Shortcutting in the Cul-de-sac

The interwebs has democratized our discourse. Time was when to reach an audience one had to go through a series of gatekeepers. You had to have a publisher of your books. You had to have an editor who would publish your article. You had to raise mountains of money from others in order to buy airtime. Now any one person has the ability to reach billions virtually for free. The interwebs has in turn put the feedback cycle into hyper drive. When I finish writing a book it will likely be at least a year before anyone responds privately or in print with a review. I write a magazine article and it is months typically before it arrives in a mailbox, and weeks later before I might receive a written response. Now, I write an article this morning, post it this afternoon, and am up late moderating comments.

The shortened cycle has lead us I fear into some dangerously shorthand thinking.  Labels have their purposes and place. It is helpful for me to know, when discussing an issue with my brother, if he is baptistic or not. It is helpful to others to know that I am committed to Reformed theology, even if I’m committed to it not because it is Reformed but because I believe it to be biblical.  The rush to comment, however, can lead us to a rush to judgment.

Years ago I confided to a friend that if my father would be remembered for his teaching on holiness, if he would be the “holiness guy”, and were I to be blessed to be remembered at all, I wanted to be remembered as the “kingdom guy.” It is a passion of mine, an emphasis in my teaching. Of course, the kingdom was likewise high up there on Jesus’ favorite things to talk about.  Turns out, in the providence of God, that NT Wright has emphasized the same theme from time to time. Therefore, ipso facto and qed, I must be a Wright-y. And am now guilty of all of Dr. Wright’s errors. That’s how shorthand often works. That guy said a, b, c, d, e, and f. You said a and b. Therefore you are guilty of c, d, and e.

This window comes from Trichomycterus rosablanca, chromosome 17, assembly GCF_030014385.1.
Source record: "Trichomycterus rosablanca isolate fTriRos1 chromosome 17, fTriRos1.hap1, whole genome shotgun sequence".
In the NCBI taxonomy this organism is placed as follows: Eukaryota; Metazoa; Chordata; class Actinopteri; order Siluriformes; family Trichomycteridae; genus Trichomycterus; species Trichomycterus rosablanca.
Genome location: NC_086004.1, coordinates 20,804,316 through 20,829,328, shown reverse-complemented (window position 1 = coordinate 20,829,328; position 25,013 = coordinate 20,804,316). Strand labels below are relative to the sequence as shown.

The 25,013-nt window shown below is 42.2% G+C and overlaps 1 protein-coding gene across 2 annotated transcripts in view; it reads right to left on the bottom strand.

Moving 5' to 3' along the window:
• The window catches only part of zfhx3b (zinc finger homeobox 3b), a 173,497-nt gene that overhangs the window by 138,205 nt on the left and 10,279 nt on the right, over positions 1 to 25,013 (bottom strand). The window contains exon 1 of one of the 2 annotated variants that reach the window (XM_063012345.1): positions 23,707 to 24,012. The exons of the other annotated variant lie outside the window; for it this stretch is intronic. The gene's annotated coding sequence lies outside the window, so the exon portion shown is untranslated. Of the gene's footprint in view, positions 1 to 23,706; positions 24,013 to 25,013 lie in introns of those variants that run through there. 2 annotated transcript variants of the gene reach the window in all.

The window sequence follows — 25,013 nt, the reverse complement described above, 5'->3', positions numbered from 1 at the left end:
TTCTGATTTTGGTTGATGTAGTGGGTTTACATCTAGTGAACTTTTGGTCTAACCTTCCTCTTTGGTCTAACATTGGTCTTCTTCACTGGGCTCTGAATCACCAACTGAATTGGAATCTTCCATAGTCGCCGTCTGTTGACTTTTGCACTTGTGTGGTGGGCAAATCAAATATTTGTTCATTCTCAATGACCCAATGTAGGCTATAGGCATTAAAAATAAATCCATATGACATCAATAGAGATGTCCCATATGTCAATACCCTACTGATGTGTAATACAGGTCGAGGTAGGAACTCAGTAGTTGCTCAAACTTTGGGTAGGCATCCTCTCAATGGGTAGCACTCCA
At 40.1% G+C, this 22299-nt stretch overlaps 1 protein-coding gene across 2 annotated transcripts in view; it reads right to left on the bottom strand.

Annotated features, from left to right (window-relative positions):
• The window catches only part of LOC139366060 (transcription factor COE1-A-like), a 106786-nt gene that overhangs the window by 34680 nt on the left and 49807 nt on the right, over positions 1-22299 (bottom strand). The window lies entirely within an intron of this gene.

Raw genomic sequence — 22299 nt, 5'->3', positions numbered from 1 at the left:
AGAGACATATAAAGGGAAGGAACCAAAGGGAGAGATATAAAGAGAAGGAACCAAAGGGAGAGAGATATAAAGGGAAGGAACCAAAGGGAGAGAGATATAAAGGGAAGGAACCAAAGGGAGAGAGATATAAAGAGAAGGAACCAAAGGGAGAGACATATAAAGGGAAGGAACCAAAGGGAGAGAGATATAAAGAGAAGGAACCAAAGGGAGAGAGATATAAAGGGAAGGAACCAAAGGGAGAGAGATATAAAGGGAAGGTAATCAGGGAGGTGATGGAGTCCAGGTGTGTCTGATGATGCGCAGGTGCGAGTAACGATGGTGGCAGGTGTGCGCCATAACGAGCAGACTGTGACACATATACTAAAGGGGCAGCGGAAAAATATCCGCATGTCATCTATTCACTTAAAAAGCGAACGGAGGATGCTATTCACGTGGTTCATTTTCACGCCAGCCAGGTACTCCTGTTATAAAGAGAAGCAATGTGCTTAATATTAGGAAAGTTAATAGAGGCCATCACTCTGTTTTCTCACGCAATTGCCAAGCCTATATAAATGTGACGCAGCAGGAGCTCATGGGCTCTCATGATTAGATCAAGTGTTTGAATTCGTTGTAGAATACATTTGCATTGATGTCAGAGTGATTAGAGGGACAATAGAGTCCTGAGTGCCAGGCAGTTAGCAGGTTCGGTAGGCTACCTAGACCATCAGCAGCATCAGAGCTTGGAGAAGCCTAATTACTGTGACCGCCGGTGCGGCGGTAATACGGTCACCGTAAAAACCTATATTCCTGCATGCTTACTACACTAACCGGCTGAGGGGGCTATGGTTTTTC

In like manner I recently wrote a short piece explaining my understanding of Sonship theology. I was rather positive about it, albeit with a minor caveat or two. I appreciate their emphasis on our identity in Christ, on our adoption as sons, on God’s unchanging present love for us. But I appreciate those things because I have always appreciated those things. Because they are wonderful gospel promises right out of the Bible. Convicting me of what you think are Jack Miller’s errors because I believe in adoption is like convicting me of being an incipient Roman Catholic because I believe Peter exercised some leadership among the disciples, or because I believe in the Trinity.

It’s certainly possible that an emphasis on kingdom is wrong for me and NT Wright. It’s certainly possible that an emphasis on adoption is an error on my part, and on the part of Jack Miller. But I know I’m no disciple of Wright nor devotee of Jack Miller. I have never met either man. I’ve never heard a lecture, sermon, or recording of any kind by either man. I’ve never read a book or an article by either man.

If you are smart you will be careful with your shortcuts and your guilt by associations. If you are smarter, however, you will recognize that you, just as I do, fail here from time to time. You can own your guilt because you understand the RC Sproul Jr. Principle of hermeneutics- whenever you see someone in the Bible (or anywhere for that matter) being really, really stupid do not say to yourself, “How can they be so stupid?” Instead say to yourself, “How am I stupid just like them?”  We’re the guilty ones. Of course, be careful.  Don’t tell anyone where you heard it. You wouldn’t want to get the reputation of being a Sproulian Jr.